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Picky Eating and Autism: 7 Effective Ways To Help

Autism spectrum disorder (ASD) can manifest in many behaviors, some more challenging than others. A defining feature of the condition is difficulty adapting to new stimuli and breaking previously established preferences and patterns of behavior. This behavior can manifest itself in daily life, particularly in an activity we engage in every day.

Everyone eats, and for those on the spectrum, this can be an experience that causes discomfort. Picky eating is a common trait of those on the spectrum. Anywhere from 46 to 89% of neurodivergent children have issues with picky eating. They may reject foods not based on taste but on color, texture, and factors harder to discern, like patterns on plates, food touching, and other rituals around meal consumption. The condition is known as food refusal in the extreme case and food selectivity on the lighter end.

Although research is limited, there are concerning correlations between picky eating on the spectrum and obesity and malnutrition. More so, social costs are imposed on families when their child refuses to eat. The anxiety and stress surrounding every meal can add up, not to mention difficulties at family gatherings, holidays, visits, and restaurants.

However, with age and practice, picky eating can be decreased as your child expands their palette and discovers new things to love. Here at ABA Centers of Florida, we’ve assembled a list of tips to implement to help you along the process and ensure your child gets the nutrients they need to grow.

1. Account for Health Problems

Children are not the best at conveying when they have health problems. Before addressing picky eating, rule out all possible health causes. Maybe your child is intolerant or mildly allergic to a food type and has developed negative associations with it, so their refusal of it is justified. There is also tooth pain, stomach issues caused by other conditions, and acid reflux. Make sure the picky eating doesn’t have a physiological basis before attempting to change the behavior.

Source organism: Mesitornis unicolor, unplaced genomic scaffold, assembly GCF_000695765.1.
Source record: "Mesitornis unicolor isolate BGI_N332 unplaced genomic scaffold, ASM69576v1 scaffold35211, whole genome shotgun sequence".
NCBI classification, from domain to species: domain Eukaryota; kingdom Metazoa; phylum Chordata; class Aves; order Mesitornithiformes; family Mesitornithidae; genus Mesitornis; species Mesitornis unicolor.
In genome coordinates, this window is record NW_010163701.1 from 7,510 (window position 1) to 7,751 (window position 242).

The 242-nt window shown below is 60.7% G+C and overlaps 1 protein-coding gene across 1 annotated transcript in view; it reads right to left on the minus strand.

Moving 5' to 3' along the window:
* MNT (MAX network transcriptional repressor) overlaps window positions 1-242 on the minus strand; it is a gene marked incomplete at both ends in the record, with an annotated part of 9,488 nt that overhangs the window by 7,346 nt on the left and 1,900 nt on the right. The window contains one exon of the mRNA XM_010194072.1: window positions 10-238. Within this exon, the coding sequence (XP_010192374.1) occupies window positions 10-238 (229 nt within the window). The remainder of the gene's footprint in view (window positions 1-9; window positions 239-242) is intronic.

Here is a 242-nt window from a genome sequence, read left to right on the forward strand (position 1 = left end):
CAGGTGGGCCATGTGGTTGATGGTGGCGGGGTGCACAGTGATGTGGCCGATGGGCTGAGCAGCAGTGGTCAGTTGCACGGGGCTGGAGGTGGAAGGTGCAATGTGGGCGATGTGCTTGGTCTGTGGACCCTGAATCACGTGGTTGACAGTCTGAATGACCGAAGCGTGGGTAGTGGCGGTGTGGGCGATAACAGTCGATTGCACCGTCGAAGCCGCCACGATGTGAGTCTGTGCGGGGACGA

2. Begin Logging Your Child’s Food

Picky eating is a behavior that someone can easily quantify. The first step to identifying a problem and taking positive steps to alter it is to get the data on it. There is no set way to measure picky eating correctly. You could keep a master list of every food your child has tried and whether they refused it.

You could also take time-sensitive over weeks. Choose two weekdays and one weekend, and record all food and beverages your child chooses to consume. With some time, you’ll see a baseline of food they like and can begin keeping track of your child’s progress.

3. Don’t Pressure Your Child

The last thing you want is for your child to feel unsafe during dinnertime. Picky eaters already struggle with the food itself, so you mustn’t create an atmosphere of expectation and anxiety. After putting the food on the table:

  1. Take time to discuss it without fretting or judgment.
  2. Allow your child to play with it or pick around it.
  3. Take a big bite and make a joke about it.

The key is to make dinnertime fun by taking your time, incorporating a silly activity right beforehand, and relaxing your neurodivergent kid. When people are happy, they are more open to new experiences, and this principle does not stop applying because your child is on the spectrum.

4. Ease Them Into It

A little bit goes a long way! If you want to introduce a picky eater to something, start small. Portion size control is the central place in which to tackle this. Offer your child a small bite of food intermittently and over months. Start easy; nothing like a mouthful. You can also serve baby versions of foods. Instead of a whole carrot, try a baby carrot. Don’t offer an entire apple but apple slices.